(I agree with Gary North - as far as it goes - but what is the connection to American employment? Think!
As time progresses, there is no avoiding the increasing efficiency/productivity per employee - but who is employed? Yes - immigrants - at lower wages. If immigration was severely reduced, American employment would increase - and at higher wages. Natural supply and demand! - CL)
To understand why it is wrong, first consider this chart of the per capita output of American manufacturing. It is not a chart that most Americans have ever seen. Economist Mark Perry has provided it.
He also provides another chart that shows manufacturing output in the five major manufacturing nations.
American manufacturing is a remarkable success. Yet it flourishes within a low-tariff/sales tax framework. It gets more efficient. Firms hire fewer workers to maintain their productivity. That is what efficiency is all about: a reduction in the the price of inputs for any level of output.
Nevertheless, there are never-ending demands from protectionists, who want the federal government to impose sales taxes on imported goods. These demands go back to 17th-century mercantilism. They believe that higher taxes promote economic prosperity. Politically conservative protectionists know that their call for higher taxes will be resisted by other political conservatives, so they do not call these sales taxes "sales taxes". They call them tariffs. By concealing the economic growth-reducing nature of these sales taxes behind a politically and traditionally acceptable word, they gain support from conservatives who have never studied free market economics, beginning with their complete ignorance about Adam Smith's anti-mercantilist book,Wealth of Nations (1776).
Here is what protectionists focus on: only about 10% of the American economy is based on manufacturing.
To understand the importance -- meaning unimportance -- of this statistic, look at this chart. It is posted here.
The chart overestimates employment in manufacturing. The actual figure is closer to 8% than 20%. The combined percentage of manufacturing, construction, and mining is about 12.6%, according to the Bureau of Labor Statistics. This is expected to fall to 12% in 2022.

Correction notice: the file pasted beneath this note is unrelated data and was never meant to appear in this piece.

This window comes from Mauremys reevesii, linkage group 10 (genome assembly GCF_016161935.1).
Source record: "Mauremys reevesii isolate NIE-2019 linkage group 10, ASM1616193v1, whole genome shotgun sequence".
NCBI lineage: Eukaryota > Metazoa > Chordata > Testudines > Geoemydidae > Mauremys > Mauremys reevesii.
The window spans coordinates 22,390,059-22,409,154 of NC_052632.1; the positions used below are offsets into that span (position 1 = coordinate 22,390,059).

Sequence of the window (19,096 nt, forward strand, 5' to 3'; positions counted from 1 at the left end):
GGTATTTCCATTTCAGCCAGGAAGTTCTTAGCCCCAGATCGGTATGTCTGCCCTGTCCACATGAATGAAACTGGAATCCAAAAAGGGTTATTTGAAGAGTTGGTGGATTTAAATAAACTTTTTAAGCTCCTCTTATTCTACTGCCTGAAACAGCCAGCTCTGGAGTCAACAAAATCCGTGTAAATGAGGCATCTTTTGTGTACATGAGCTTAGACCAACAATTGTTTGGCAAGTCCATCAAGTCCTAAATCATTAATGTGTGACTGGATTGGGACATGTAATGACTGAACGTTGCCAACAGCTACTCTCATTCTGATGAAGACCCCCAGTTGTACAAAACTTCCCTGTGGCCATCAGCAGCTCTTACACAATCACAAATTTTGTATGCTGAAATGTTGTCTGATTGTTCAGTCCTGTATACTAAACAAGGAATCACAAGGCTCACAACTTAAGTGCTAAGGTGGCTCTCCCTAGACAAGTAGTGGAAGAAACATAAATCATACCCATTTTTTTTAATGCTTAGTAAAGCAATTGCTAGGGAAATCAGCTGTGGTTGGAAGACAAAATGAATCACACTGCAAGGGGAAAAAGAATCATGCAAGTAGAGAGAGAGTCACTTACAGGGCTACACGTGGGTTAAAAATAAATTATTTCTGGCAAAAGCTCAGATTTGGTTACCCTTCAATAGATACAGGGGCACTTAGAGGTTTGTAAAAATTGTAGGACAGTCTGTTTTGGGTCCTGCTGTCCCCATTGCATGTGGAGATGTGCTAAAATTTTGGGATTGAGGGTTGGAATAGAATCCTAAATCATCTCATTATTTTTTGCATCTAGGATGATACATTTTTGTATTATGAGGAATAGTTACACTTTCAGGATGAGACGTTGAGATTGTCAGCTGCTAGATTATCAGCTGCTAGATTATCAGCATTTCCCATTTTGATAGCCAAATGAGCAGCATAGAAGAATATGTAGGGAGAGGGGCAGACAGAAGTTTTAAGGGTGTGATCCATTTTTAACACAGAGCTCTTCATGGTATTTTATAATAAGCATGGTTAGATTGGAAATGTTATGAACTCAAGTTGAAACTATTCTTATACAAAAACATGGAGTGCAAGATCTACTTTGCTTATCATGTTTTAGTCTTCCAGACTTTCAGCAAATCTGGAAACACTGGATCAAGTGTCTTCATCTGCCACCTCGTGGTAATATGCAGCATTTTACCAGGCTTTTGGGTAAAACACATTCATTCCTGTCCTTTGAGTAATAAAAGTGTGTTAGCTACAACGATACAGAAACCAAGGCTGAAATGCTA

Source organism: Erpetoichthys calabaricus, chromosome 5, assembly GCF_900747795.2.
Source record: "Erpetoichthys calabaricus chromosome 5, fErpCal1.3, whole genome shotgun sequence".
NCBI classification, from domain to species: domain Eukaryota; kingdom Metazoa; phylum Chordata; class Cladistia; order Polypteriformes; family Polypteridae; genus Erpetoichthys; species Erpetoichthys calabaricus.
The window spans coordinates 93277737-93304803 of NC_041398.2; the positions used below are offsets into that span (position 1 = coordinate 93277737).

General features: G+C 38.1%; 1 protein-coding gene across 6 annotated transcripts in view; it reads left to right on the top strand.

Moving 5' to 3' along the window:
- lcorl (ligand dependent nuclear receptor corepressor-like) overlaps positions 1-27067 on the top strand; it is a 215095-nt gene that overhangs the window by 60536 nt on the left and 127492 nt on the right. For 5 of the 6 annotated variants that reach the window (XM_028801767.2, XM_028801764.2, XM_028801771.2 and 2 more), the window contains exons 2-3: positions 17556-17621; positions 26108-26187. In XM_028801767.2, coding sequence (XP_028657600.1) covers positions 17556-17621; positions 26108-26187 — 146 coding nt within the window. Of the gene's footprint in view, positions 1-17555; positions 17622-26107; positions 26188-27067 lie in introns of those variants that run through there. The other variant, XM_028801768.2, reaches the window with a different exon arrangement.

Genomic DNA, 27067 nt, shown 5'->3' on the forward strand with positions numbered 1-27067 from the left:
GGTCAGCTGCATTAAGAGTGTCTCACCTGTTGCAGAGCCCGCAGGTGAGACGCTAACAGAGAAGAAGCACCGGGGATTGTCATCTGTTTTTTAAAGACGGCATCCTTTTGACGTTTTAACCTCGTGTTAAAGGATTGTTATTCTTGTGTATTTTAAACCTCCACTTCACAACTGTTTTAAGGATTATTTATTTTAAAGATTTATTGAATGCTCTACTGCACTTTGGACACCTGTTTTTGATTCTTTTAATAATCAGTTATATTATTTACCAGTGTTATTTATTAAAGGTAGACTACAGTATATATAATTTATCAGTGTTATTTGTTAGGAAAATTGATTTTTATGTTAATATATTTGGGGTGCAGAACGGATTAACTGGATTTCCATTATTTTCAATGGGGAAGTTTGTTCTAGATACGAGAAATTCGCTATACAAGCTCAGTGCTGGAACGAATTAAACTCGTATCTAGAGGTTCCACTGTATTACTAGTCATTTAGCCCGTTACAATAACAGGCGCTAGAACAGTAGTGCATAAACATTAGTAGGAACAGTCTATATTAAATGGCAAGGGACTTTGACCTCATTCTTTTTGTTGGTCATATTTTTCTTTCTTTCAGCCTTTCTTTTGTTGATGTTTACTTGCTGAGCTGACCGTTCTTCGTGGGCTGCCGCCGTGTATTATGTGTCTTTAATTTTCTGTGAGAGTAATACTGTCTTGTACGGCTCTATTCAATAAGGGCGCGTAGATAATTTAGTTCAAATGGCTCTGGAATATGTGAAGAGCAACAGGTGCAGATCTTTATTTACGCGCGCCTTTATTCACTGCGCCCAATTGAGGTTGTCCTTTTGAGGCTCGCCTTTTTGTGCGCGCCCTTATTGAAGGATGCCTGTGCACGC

What is significant about this chart is this: the service sector has been larger than the manufacturing sector ever since 1840. What we see today is nothing new.
The biggest decline has been in agricultural employment. It has almost disappeared. But we do not worry about this, do we? The "heart of America" was agriculture in 1840: almost 70%. Now it is at 2%. Nobody cares. Output is high. Our farms export grains. The huge increase in productivity has displaced workers, beginning with the reaper in the 1840's. This is a good thing. It has happened all over Western civilization and Japan. It is now happening in China and India. This is a mark of increased wealth. Fewer workers are required to feed us city slickers.
What about the value of output? Services make us richer. Compare today with 1948.
Is America richer today than in 1948? In every sector, it is. In anything digital/electronic, our wealth is incomparably greater. I could barely function today if information costs were as high as they were in 1970, let alone 1948. I would have to live close to a major research library.
Think of your life. To what extent do you derive your lifestyle from manufactured products? Not much. Estimate this in terms of hours spent per day. Your tools are mostly digital. You car, your home, and your appliances are your most obvious manufactured products. How often do you buy a replacement appliance? Once a decade? Are they cheap in terms of your income? Far cheaper than would have been true in 1948.
In those areas of life that are low value -- manufactured goods -- Americans have become increasingly dependent on imported goods. This is not true in high-value areas of life: services.
If the regulatory system had been less onerous, would 30% of our wealth be derived from manufacturing? No. There would be some marginal increase. But if we also reduced regulation on services, the percentage of services in our lives would grow. Net, there would not be much change in the distribution.
Manufacturing is going the way of agriculture. But we are not getting poorer. This has been true since at least 1840.
Free trade in manufactured goods is of marginal overall importance. Free trade in digital services will increase. The government cannot easily tax this kind of international trade. There are no tariffs and quotas on information. But protectionists never mention this aspect of free trade. They are focused on physical production, which is of declining value in our lives. They seek to protect manufacturing jobs -- jobs that would steadily disappear if tariffs were at 100%.
The decline in American manufacturing is not the result of free trade. It is the result of our increasing wealth. We buy services and digits, not space-occupying stuff.
We can be confident in this scenario: (1) manufacturing will continue to decline in importance as a share in the United States economy; (2) robots will replace a larger percentage of manufacturing jobs than service jobs; (3) per capita wealth will increase, as it has since at least 1840.
If the federal government raises tariffs and quotas -- highly unlikely -- this will lead to a displacement of American-made robots by foreign-made robots. It will have no significant impact on the number of workers in manufacturing. The main question is where the robots will be located: on-shore or off-shore. Protectionists make their case in terms of American manufacturing jobs. These jobs will continue to disappear under free trade or protectionism.